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France to combat fake news with rapid response law

A new judicial procedure would be established to stop the spread of fake news, said France’s culture minister as she introduced a new anti-fake news law.

“The measures that we will be working on from now until March are to create a law about ‘confidence in information’ that will permit us to act very quickly when a fake news story goes viral, particularly during an election period,” said  Françoise Nyssen in an interview with Journal du Dimanche on Sunday.

The new measure will establish responsibilities for media platforms and require that they cooperate with the government and be transparent about their content. It will also establish a procedure to allow for the “rapid blocking of the dissemination of fake news once it has become manifest,” she said.

French President Emmanuel Macron first proposed a law to counter fake news in his 2018 New Year’s speech to the press. His comments were seen as a reference to Moscow-backed RT and Sputnik.


1517927109593 - France to combat fake news with rapid response law

File photo – French Culture Minister Francoise Nyssen leaves after the weekly cabinet meeting at the Elysee Palace in Paris, France, October 25, 2017.


RT and Sputnik both have French-language websites and, during a joint press conference with his Russian counterpart Vladimir Putin in May, Macron accused them of publishing “defamatory untruths” and “deceitful propaganda.”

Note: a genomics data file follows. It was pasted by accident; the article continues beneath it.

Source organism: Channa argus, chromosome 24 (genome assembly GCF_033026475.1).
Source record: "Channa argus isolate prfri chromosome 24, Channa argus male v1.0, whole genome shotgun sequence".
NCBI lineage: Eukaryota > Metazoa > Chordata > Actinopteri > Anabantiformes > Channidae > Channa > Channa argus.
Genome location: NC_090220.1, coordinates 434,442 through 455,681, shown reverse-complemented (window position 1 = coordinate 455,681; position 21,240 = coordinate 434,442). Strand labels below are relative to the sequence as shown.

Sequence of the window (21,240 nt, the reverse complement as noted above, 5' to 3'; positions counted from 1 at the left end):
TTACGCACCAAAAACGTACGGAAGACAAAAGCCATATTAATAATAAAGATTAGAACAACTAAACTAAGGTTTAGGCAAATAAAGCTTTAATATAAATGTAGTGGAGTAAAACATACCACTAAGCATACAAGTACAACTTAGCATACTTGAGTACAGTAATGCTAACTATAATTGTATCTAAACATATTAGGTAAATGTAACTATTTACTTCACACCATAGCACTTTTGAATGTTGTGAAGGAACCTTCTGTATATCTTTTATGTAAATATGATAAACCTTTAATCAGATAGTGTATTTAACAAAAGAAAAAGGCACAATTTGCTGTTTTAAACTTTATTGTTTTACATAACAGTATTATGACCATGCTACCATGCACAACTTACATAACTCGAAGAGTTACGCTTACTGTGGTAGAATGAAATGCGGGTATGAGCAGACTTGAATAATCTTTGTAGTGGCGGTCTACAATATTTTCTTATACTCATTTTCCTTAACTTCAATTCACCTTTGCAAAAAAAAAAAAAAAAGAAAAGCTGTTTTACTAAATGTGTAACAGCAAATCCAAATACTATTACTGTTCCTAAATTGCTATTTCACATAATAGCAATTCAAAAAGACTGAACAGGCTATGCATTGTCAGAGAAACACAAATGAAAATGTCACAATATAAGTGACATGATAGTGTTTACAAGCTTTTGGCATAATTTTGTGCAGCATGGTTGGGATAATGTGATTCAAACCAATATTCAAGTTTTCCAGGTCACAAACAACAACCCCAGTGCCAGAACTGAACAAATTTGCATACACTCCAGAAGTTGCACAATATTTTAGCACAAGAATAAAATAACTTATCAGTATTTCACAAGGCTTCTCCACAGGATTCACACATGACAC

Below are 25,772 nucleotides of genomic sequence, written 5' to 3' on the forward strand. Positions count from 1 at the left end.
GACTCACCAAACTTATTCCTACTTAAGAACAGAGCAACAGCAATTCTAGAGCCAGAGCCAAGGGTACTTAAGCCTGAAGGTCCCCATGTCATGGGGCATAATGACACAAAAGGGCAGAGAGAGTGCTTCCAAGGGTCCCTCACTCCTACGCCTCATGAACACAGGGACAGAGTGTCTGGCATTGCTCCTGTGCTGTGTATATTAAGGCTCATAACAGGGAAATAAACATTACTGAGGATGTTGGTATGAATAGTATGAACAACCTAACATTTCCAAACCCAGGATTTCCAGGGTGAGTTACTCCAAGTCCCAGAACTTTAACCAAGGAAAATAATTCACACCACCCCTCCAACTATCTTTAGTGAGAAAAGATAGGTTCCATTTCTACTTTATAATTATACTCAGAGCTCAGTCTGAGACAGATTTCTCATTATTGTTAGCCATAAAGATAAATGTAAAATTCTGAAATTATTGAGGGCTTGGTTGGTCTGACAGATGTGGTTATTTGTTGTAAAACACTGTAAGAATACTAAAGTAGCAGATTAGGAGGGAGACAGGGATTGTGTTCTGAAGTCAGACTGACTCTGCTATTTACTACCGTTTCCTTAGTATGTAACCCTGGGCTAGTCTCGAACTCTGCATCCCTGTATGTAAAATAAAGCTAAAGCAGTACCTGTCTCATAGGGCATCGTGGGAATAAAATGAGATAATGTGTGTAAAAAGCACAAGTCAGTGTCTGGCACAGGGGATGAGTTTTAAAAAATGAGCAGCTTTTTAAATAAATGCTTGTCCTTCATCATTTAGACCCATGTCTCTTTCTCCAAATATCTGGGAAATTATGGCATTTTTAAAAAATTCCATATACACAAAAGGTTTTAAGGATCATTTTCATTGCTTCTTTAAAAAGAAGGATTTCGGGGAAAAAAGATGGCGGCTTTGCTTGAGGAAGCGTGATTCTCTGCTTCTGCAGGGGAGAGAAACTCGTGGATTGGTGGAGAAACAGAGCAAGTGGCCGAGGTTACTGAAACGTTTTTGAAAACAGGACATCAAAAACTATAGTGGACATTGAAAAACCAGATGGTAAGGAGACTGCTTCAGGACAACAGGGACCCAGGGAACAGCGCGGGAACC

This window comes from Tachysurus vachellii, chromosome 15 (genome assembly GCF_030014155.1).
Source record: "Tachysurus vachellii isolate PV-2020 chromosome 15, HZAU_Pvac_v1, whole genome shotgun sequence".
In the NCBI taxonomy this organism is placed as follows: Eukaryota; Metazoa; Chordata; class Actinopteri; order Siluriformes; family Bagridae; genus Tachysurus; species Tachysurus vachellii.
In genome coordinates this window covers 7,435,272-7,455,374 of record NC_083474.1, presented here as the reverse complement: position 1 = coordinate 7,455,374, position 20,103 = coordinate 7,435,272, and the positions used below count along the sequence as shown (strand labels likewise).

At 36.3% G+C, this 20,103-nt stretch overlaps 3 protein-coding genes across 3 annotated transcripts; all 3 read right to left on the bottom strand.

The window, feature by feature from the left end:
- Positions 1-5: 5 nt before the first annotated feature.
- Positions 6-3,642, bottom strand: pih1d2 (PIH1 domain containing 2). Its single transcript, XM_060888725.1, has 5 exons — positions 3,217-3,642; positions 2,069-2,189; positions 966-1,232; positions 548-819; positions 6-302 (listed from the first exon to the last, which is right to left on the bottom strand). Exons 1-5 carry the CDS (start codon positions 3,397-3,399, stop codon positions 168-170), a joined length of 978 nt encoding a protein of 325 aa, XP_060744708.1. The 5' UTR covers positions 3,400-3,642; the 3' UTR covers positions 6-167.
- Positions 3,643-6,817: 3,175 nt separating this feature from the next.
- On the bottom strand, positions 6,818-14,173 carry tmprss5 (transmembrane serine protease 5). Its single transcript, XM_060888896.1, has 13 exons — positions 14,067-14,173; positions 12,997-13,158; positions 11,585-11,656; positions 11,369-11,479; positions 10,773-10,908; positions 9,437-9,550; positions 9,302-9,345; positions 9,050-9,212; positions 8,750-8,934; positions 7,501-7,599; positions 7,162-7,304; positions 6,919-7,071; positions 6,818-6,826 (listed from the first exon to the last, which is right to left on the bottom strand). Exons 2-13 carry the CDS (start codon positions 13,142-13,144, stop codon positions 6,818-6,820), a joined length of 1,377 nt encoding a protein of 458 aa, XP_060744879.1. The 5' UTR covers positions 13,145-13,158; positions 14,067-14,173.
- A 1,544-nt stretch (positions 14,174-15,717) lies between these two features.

Since then, RT, formerly known as Russia Today, has launched a French-language TV channel, putting regulators on their guard.

During the French presidential campaign, Macron saw thousands of internal documents leaked online, which he slammed as an attempt at “democratic destabilization” similar to what had happened in the U.S. presidential election.

France joins a growing number of European countries that are fighting back against fake news and Russian-sponsored propaganda.

German legislation puts social networks at risk of significant fines if they do not remove fake news and hateful posts promptly.

Speaking on Sunday, Nyssen said that there will be strong sanctions if there is an unwillingness to comply with the obligations of cooperation and transparency imposed by the law, reports France 24. And she wanted to reassure that she respects the freedom of the press.

“There is no freedom of the press, though, when there is bad money chasing good, that’s to say when fake news chases true information,” she told the French news outlet, adding that the country will also “act strongly in the area of media education.”


Christopher Carbone is a reporter for FoxNews.com. Follow him on Twitter @christocarbone.

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